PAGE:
Blog: Decoding the Research

Using the Immune System to Fight Cancer

Published: June 10th, 2012

Results from two clinical trials released last week show promise for a new therapy using the immune system to fight cancer. Published in the New England Journal of Medicine and presented at the American Society for Clinical Oncology 2012 Annual Meeting, new data shows early promise for cancer treatment aimed at restoring the immune system’s ability to detect and eliminate cancer. 

The immune system is constantly at work looking for “non-self,” such as invading bacteria and viruses or abnormal cells. An immune response can be very powerful, and there are a number of diseases caused by an out-of-control immune system that starts attacking “self” (autoimmune diseases). To prevent that from happening, normal cells in the body express certain proteins that tell the immune system to stop attacking. However, cancer also can use those proteins to trick the immune system into ignoring growing tumors. By preventing tumors from tricking the immune system with “stop” signals (blocking inhibition), we hope to jumpstart an immune response to attack and kill tumor cells.

We have one approved immunotherapy that uses this strategy of blocking immune system inhibition. Ipilimumab (Yervoy) blocks a protein called CTLA-4, expressed on immune cells as an inhibitor of immune responses. Ipilumumab blocks CTLA-4, which prevents inhibition of an immune response – resulting inincreased immune function against tumor cells. Ipilumumab was recently approved for patients with melanoma, but can be accompanied by negative side effects due to an overactive immune system.

Researchers have honed in on another negative regulator of the immune system: PD-1 (expressed on immune cells) and PD-L1 (expressed on tumor cells). They conducted two Phase 1 Clinical Trials (NCT00730639 andNCT00729664) of antibody therapies against PD-1 and PD-L1, enrolling patients with advanced non-small cell lung cancer (NSCLC), melanoma, prostate cancer or renal cell or colorectal cancers.  These large trials showed positive and lasting responses in all three cancers, including non-small cell lung cancer. This is very exciting, as NSCLC hasn’t responded well to other immunotherapies. In addition to an immediate immune response, these drugs also have potential to trigger the immune system’s memory. Once we can prime the immune system to recognize cancer, it can remember and build an army of immune cells ready to fight the cancer again.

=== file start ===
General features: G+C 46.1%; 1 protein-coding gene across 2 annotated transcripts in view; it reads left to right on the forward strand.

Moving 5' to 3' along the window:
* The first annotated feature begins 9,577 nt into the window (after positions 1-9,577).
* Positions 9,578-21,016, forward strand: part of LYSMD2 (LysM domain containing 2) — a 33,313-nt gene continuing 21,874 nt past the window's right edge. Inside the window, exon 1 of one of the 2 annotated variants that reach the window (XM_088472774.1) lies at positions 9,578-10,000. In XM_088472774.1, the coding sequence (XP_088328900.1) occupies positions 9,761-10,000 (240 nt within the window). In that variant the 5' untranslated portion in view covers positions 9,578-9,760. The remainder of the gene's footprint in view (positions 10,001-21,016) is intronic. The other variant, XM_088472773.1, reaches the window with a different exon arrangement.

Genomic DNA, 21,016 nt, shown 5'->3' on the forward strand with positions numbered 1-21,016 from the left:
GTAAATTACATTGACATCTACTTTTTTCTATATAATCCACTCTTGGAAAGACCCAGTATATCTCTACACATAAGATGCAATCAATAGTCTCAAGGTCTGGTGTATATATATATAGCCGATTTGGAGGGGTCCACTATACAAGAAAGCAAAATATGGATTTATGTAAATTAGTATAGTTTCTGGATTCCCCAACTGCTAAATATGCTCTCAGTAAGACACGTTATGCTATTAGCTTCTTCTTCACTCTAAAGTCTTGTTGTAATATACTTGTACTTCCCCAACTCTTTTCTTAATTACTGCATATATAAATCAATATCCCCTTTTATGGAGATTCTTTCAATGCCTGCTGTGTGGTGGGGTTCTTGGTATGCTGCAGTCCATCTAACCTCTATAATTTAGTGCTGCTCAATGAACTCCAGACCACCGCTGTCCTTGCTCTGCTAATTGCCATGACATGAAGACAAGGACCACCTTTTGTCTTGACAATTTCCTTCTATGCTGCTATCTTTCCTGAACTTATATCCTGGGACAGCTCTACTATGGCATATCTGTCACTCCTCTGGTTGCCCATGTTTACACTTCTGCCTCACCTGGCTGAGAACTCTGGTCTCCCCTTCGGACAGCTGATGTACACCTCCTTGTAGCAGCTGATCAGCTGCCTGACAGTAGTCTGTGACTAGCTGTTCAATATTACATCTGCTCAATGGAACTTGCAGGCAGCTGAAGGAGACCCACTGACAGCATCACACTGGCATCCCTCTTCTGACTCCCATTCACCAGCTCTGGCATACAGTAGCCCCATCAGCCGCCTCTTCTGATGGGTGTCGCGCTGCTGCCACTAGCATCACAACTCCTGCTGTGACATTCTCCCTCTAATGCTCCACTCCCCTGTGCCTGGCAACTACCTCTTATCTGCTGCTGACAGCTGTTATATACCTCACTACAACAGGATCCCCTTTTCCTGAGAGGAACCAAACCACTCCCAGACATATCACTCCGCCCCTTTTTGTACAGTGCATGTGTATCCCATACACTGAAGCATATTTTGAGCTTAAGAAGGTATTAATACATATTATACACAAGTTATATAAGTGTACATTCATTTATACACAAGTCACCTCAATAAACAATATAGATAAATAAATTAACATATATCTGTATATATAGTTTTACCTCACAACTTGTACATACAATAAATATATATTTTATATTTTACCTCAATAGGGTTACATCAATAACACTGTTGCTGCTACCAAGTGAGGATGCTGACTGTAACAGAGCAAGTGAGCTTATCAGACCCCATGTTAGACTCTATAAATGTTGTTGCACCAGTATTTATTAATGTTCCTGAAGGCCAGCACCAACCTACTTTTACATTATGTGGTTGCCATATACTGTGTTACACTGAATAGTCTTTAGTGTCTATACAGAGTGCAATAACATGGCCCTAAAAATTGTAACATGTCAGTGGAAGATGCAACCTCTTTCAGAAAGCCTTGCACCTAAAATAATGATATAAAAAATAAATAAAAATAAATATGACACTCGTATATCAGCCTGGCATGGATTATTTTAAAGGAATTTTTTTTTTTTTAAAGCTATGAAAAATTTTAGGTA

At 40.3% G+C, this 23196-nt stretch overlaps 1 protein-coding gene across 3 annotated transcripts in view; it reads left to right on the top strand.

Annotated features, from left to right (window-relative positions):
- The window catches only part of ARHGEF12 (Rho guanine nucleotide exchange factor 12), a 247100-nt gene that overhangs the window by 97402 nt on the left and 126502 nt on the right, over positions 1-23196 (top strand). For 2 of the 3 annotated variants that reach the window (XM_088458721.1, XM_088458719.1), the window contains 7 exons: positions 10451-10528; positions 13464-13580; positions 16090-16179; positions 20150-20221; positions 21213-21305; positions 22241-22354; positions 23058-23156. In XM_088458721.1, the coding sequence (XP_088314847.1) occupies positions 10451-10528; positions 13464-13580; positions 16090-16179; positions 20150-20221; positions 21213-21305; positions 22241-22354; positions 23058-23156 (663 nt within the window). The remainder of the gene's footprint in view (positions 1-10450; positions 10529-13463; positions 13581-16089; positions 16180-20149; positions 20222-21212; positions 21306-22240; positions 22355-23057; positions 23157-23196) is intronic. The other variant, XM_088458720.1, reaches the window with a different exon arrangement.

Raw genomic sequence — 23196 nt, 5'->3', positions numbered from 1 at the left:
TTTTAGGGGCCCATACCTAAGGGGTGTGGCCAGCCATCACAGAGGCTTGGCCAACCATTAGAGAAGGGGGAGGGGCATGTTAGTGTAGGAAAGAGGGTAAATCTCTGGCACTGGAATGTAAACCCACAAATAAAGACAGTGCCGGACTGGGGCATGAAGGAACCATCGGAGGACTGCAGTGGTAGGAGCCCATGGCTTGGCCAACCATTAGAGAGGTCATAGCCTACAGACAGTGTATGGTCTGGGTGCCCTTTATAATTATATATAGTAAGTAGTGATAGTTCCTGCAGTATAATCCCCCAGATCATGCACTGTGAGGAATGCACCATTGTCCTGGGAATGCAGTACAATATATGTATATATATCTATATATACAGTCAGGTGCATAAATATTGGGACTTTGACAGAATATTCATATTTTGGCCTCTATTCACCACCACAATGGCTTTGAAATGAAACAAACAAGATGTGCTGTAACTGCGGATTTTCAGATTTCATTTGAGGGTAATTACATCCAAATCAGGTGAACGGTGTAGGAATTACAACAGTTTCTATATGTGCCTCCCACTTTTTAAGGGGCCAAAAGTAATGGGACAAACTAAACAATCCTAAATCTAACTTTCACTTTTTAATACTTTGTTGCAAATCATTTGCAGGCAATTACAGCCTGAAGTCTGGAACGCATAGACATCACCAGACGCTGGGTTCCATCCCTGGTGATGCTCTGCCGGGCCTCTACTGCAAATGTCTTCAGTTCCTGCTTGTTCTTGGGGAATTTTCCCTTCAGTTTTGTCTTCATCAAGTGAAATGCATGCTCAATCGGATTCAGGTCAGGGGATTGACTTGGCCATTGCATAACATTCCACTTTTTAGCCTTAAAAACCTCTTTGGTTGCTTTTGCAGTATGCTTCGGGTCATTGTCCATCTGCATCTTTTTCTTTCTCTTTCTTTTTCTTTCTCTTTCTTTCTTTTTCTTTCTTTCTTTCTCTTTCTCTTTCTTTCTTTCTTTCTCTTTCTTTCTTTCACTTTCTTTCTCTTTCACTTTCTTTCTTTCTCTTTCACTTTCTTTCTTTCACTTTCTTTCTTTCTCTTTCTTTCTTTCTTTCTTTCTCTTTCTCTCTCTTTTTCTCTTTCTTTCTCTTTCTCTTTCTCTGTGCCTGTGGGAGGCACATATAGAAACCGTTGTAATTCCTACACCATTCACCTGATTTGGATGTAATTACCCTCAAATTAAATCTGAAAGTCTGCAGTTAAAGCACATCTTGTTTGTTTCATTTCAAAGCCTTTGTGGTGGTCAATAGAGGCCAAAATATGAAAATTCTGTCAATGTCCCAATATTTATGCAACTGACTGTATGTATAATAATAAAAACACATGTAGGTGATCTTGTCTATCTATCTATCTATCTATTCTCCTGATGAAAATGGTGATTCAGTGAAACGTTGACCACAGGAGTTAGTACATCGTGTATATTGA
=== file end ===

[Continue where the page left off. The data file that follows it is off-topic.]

Interestingly, the data also showed some correlation between positive responses and patients who have tumors with increased expression of PD-L1, meaning we could also have a biomarker to identify patients most likely to respond to treatment.  Phase 2 trials involving biomarkers (NCT01354431 and NCT01358721 for renal cell carcinoma) are under way, and phase 3 studies of the anti–PD-1 antibody for the treatment of non–small-cell lung cancer, melanoma, and renal-cell cancer are being planned.

There is tremendous potential in harnessing the immune system, the body’s most powerful defense mechanism. These upcoming trials show great promise in making immunotherapy a potent weapon against lung cancers.

References

Brahmer JR, Tykodi SS, Chow LQM, et al. Safety and activity of anti–PD-L1 antibody in patients with advanced cancer. New England Journal of Medicine, 2012. DOI: 10.1056/NEJMoa1200694.

Ribas, A. Tumor Immunotherapy Directed at PD-1. New England Journal of Medicine, 2012. DOI: 10.1056/NEJMe1205943

Topalian SL, et al. Safety, Activity, and Immune Correlates of Anti–PD-1 Antibody in Cancer. New England Journal of Medicine, 2012 DOI: 10.1056/NEJMoa1200690